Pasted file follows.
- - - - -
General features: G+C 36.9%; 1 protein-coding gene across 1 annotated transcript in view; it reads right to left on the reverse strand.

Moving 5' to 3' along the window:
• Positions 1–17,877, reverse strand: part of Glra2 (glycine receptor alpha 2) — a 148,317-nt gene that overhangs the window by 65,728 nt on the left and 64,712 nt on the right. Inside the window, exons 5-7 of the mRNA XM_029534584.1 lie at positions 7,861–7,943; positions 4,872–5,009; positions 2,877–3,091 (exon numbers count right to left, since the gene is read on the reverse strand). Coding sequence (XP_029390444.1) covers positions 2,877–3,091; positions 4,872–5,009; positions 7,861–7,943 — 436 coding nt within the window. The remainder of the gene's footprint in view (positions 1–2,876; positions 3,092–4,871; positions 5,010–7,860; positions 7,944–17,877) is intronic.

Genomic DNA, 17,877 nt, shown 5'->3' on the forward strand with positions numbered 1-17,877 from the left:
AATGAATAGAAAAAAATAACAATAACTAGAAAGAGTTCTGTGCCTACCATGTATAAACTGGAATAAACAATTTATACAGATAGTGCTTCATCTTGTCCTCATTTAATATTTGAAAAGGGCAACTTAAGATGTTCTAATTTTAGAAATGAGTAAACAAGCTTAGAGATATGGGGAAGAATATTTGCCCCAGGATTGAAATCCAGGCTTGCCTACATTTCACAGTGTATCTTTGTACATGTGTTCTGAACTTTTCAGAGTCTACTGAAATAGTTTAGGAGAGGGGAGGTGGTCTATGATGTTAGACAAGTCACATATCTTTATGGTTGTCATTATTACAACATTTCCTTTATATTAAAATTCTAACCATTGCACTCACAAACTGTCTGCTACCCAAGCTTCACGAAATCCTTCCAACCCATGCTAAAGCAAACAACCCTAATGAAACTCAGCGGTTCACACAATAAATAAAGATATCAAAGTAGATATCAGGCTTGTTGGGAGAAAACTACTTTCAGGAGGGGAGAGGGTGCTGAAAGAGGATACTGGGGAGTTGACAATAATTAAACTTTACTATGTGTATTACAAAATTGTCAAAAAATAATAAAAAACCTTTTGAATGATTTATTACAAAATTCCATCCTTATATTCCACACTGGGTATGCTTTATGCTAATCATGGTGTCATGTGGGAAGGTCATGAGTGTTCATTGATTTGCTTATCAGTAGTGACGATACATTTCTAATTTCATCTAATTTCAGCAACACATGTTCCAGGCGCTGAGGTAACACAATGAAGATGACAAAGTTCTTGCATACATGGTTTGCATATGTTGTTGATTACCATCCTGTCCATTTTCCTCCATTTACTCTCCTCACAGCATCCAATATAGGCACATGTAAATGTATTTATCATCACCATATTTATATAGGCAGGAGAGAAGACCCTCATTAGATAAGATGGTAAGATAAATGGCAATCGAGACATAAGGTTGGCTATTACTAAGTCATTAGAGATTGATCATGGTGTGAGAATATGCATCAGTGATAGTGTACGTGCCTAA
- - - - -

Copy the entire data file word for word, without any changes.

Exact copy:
General features: G+C 36.9%; 1 protein-coding gene across 1 annotated transcript in view; it reads right to left on the reverse strand.

Moving 5' to 3' along the window:
• Positions 1–17,877, reverse strand: part of Glra2 (glycine receptor alpha 2) — a 148,317-nt gene that overhangs the window by 65,728 nt on the left and 64,712 nt on the right. Inside the window, exons 5-7 of the mRNA XM_029534584.1 lie at positions 7,861–7,943; positions 4,872–5,009; positions 2,877–3,091 (exon numbers count right to left, since the gene is read on the reverse strand). Coding sequence (XP_029390444.1) covers positions 2,877–3,091; positions 4,872–5,009; positions 7,861–7,943 — 436 coding nt within the window. The remainder of the gene's footprint in view (positions 1–2,876; positions 3,092–4,871; positions 5,010–7,860; positions 7,944–17,877) is intronic.

Genomic DNA, 17,877 nt, shown 5'->3' on the forward strand with positions numbered 1-17,877 from the left:
AATGAATAGAAAAAAATAACAATAACTAGAAAGAGTTCTGTGCCTACCATGTATAAACTGGAATAAACAATTTATACAGATAGTGCTTCATCTTGTCCTCATTTAATATTTGAAAAGGGCAACTTAAGATGTTCTAATTTTAGAAATGAGTAAACAAGCTTAGAGATATGGGGAAGAATATTTGCCCCAGGATTGAAATCCAGGCTTGCCTACATTTCACAGTGTATCTTTGTACATGTGTTCTGAACTTTTCAGAGTCTACTGAAATAGTTTAGGAGAGGGGAGGTGGTCTATGATGTTAGACAAGTCACATATCTTTATGGTTGTCATTATTACAACATTTCCTTTATATTAAAATTCTAACCATTGCACTCACAAACTGTCTGCTACCCAAGCTTCACGAAATCCTTCCAACCCATGCTAAAGCAAACAACCCTAATGAAACTCAGCGGTTCACACAATAAATAAAGATATCAAAGTAGATATCAGGCTTGTTGGGAGAAAACTACTTTCAGGAGGGGAGAGGGTGCTGAAAGAGGATACTGGGGAGTTGACAATAATTAAACTTTACTATGTGTATTACAAAATTGTCAAAAAATAATAAAAAACCTTTTGAATGATTTATTACAAAATTCCATCCTTATATTCCACACTGGGTATGCTTTATGCTAATCATGGTGTCATGTGGGAAGGTCATGAGTGTTCATTGATTTGCTTATCAGTAGTGACGATACATTTCTAATTTCATCTAATTTCAGCAACACATGTTCCAGGCGCTGAGGTAACACAATGAAGATGACAAAGTTCTTGCATACATGGTTTGCATATGTTGTTGATTACCATCCTGTCCATTTTCCTCCATTTACTCTCCTCACAGCATCCAATATAGGCACATGTAAATGTATTTATCATCACCATATTTATATAGGCAGGAGAGAAGACCCTCATTAGATAAGATGGTAAGATAAATGGCAATCGAGACATAAGGTTGGCTATTACTAAGTCATTAGAGATTGATCATGGTGTGAGAATATGCATCAGTGATAGTGTACGTGCCTAA